Before the throngs of race fans show up at the track, NASCAR officials are busy looking over each entry with a fine-toothed comb. Actually, they use a set of highly technical templates to determine whether the cars are within predetermined specifications.
Now that the car of tomorrow (COT) is used exclusively in NASCAR competition, the inspectors use just one template to inspect the cars at the track. As mentioned earlier in this article, NASCAR formerly used several templates to measure the cars. With the COT, NASCAR uses a single template which is actually 19 individual templates welded together into one large template that fits over the entire car. Known by those close to the industry as "the claw," the large template fits over the car and measures everything at once. Like any car that rolls off an assembly line, each stock car that passes through the inspection station must fit within the tolerances of the template. NASCAR officials check each specific point and look for any discrepancies. If they find that a car is not within the claw's grasp, so to speak, they allow the team to take the car back to the garage area and rework the sheet metal on the body until it fits the template. That doesn't mean the teams don't get punished. NASCAR reserves the right to penalize a team if it finds the car to be out of specification. Those penalties usually don't come down until the following week, after the race. In some instances, NASCAR will impound a car and force the team to use its backup or second car.
NASCAR looks for areas where teams may have manipulated the sheet metal or ride height in order to gain an aerodynamic advantage. The claw template is designed to find those areas. As far as mechanical inspections, officials check the fuel tank, engine and suspension in order to search for any areas where the car may be out of specification. NASCAR rules are very clear regarding engine and fuel tank displacement or size. Suspension settings are no different -- NASCAR determines what's allowed and what is not.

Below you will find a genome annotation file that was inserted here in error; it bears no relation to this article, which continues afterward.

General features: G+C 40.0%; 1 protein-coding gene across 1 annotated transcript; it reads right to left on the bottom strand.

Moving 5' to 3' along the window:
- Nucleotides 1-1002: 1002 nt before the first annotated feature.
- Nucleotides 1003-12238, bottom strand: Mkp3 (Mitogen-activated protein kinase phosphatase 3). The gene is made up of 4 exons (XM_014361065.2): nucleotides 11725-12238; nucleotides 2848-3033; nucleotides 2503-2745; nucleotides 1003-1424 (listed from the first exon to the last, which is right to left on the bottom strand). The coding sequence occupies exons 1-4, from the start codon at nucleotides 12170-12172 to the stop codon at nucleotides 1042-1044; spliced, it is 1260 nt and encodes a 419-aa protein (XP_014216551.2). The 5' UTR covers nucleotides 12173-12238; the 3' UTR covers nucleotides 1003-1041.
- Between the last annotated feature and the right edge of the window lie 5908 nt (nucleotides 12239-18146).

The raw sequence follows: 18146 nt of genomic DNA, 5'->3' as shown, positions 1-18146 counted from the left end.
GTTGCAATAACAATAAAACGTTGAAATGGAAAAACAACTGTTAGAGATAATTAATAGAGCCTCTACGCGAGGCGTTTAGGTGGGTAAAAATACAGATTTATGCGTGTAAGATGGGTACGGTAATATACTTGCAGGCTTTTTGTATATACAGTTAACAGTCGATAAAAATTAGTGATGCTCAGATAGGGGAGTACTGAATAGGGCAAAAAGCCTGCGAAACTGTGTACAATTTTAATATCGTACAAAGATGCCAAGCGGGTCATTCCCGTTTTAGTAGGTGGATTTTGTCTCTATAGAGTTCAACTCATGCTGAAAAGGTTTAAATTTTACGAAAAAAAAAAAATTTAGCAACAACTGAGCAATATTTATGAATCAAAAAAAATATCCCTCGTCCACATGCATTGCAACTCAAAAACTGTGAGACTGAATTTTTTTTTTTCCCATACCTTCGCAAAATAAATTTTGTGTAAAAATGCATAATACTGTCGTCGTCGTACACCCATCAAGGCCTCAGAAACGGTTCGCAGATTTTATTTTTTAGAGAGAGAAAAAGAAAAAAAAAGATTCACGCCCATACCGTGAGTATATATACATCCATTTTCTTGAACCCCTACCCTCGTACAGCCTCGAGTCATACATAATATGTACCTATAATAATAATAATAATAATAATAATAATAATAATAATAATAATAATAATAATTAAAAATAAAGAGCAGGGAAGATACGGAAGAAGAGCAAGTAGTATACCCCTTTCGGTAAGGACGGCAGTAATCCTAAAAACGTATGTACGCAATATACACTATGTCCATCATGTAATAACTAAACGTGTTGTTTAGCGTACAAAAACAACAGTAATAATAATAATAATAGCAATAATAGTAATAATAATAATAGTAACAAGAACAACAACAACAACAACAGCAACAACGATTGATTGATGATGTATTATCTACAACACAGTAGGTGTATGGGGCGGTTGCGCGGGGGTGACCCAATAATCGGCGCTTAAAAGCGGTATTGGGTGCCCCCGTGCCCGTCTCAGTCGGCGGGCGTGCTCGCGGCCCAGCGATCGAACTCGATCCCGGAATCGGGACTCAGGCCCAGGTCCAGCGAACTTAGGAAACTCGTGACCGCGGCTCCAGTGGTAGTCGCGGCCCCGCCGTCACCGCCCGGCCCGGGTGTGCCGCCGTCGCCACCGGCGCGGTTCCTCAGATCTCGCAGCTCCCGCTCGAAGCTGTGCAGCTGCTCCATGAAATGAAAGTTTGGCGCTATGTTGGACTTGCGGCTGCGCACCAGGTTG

Also new with the COT is the presence of a rear wing. If you've ever watched a Sprint Cup race, you may have noticed all the wings are black despite the bright colors each car adorns. That's because NASCAR doesn't allow teams to paint or place decals on the rear wing. In fact, NASCAR is very strict regarding the wing's height and size. In fact, before every racing weekend, NASCAR issues each team a wing to be used during the race. That doesn't mean that teams don't attempt to manipulate the rear wing on the car. The brackets that hold the wing in place are installed by each team at its own discretion so there's still plenty of room for error regarding wing height.
Restrictor plates -- metal plates placed over the air intake to restrict air flow -- are used only at Talladega and Daytona superspeedways and these are also distributed by NASCAR. Officials actually place the plates on top of the manifold and observe the team as they bolt the carburetor on top of the engine. To date, no team has been accused or found guilty of tampering with a restrictor plate. Doing so would certainly bring with it a severe penalty.
With the initial inspection process complete, teams are cleared to practice and qualify. But the inspection process doesn't stop here. In fact, it's just begun. NASCAR officials still have two days of work ahead, and teams still have plenty of time to monkey around with their cars, if they so choose.
Let's move to race day and find out what goes on before and during the race. This is where you'll see that an inspector's job doesn't end until the last car hauler heads back to the shop.